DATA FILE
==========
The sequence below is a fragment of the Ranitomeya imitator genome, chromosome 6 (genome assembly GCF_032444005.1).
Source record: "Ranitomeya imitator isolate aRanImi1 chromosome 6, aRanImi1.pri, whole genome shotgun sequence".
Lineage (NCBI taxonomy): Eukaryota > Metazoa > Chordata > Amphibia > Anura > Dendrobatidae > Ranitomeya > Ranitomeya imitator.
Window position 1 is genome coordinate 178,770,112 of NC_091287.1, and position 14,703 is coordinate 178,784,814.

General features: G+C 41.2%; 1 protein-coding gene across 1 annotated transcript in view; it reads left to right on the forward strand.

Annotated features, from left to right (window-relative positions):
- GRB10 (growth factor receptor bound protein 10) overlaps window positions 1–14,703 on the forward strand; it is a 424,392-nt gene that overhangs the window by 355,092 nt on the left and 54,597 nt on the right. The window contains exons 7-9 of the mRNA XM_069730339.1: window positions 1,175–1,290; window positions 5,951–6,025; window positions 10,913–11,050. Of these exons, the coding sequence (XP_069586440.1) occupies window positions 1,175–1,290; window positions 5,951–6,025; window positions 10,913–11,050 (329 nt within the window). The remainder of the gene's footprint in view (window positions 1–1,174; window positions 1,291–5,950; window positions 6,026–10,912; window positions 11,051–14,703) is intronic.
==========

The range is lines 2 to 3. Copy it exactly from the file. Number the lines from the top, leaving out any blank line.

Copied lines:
Source record: "Ranitomeya imitator isolate aRanImi1 chromosome 6, aRanImi1.pri, whole genome shotgun sequence".
Lineage (NCBI taxonomy): Eukaryota > Metazoa > Chordata > Amphibia > Anura > Dendrobatidae > Ranitomeya > Ranitomeya imitator.